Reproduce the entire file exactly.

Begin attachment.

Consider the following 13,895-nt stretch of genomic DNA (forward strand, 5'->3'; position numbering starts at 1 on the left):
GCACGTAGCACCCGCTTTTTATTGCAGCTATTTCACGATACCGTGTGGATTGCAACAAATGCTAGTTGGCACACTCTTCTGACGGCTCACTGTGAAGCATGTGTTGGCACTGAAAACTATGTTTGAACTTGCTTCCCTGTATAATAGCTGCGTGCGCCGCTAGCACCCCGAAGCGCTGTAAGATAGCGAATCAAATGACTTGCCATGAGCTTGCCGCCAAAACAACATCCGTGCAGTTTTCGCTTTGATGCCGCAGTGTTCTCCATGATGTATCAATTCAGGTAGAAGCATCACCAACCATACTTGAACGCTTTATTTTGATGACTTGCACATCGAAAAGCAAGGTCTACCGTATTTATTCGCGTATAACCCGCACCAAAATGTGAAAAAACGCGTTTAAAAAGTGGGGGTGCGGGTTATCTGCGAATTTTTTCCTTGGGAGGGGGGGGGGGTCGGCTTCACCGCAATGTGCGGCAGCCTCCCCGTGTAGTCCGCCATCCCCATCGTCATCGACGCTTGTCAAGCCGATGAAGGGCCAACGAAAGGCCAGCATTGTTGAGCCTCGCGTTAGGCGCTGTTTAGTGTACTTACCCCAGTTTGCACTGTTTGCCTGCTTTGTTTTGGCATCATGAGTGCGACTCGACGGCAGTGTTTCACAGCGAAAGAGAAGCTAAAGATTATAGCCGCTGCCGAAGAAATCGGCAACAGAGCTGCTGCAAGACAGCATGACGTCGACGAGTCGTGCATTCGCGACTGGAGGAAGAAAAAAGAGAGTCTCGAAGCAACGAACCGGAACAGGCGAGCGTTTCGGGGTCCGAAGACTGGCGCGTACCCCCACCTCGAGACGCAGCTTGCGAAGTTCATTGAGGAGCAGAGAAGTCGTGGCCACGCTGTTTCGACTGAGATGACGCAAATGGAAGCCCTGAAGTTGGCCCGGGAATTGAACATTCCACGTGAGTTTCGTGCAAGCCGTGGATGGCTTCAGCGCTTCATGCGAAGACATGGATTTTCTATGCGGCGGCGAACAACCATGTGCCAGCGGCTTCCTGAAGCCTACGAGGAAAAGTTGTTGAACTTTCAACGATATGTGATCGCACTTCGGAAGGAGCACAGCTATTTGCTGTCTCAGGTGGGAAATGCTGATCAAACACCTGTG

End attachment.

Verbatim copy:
Consider the following 13,895-nt stretch of genomic DNA (forward strand, 5'->3'; position numbering starts at 1 on the left):
GCACGTAGCACCCGCTTTTTATTGCAGCTATTTCACGATACCGTGTGGATTGCAACAAATGCTAGTTGGCACACTCTTCTGACGGCTCACTGTGAAGCATGTGTTGGCACTGAAAACTATGTTTGAACTTGCTTCCCTGTATAATAGCTGCGTGCGCCGCTAGCACCCCGAAGCGCTGTAAGATAGCGAATCAAATGACTTGCCATGAGCTTGCCGCCAAAACAACATCCGTGCAGTTTTCGCTTTGATGCCGCAGTGTTCTCCATGATGTATCAATTCAGGTAGAAGCATCACCAACCATACTTGAACGCTTTATTTTGATGACTTGCACATCGAAAAGCAAGGTCTACCGTATTTATTCGCGTATAACCCGCACCAAAATGTGAAAAAACGCGTTTAAAAAGTGGGGGTGCGGGTTATCTGCGAATTTTTTCCTTGGGAGGGGGGGGGGGTCGGCTTCACCGCAATGTGCGGCAGCCTCCCCGTGTAGTCCGCCATCCCCATCGTCATCGACGCTTGTCAAGCCGATGAAGGGCCAACGAAAGGCCAGCATTGTTGAGCCTCGCGTTAGGCGCTGTTTAGTGTACTTACCCCAGTTTGCACTGTTTGCCTGCTTTGTTTTGGCATCATGAGTGCGACTCGACGGCAGTGTTTCACAGCGAAAGAGAAGCTAAAGATTATAGCCGCTGCCGAAGAAATCGGCAACAGAGCTGCTGCAAGACAGCATGACGTCGACGAGTCGTGCATTCGCGACTGGAGGAAGAAAAAAGAGAGTCTCGAAGCAACGAACCGGAACAGGCGAGCGTTTCGGGGTCCGAAGACTGGCGCGTACCCCCACCTCGAGACGCAGCTTGCGAAGTTCATTGAGGAGCAGAGAAGTCGTGGCCACGCTGTTTCGACTGAGATGACGCAAATGGAAGCCCTGAAGTTGGCCCGGGAATTGAACATTCCACGTGAGTTTCGTGCAAGCCGTGGATGGCTTCAGCGCTTCATGCGAAGACATGGATTTTCTATGCGGCGGCGAACAACCATGTGCCAGCGGCTTCCTGAAGCCTACGAGGAAAAGTTGTTGAACTTTCAACGATATGTGATCGCACTTCGGAAGGAGCACAGCTATTTGCTGTCTCAGGTGGGAAATGCTGATCAAACACCTGTG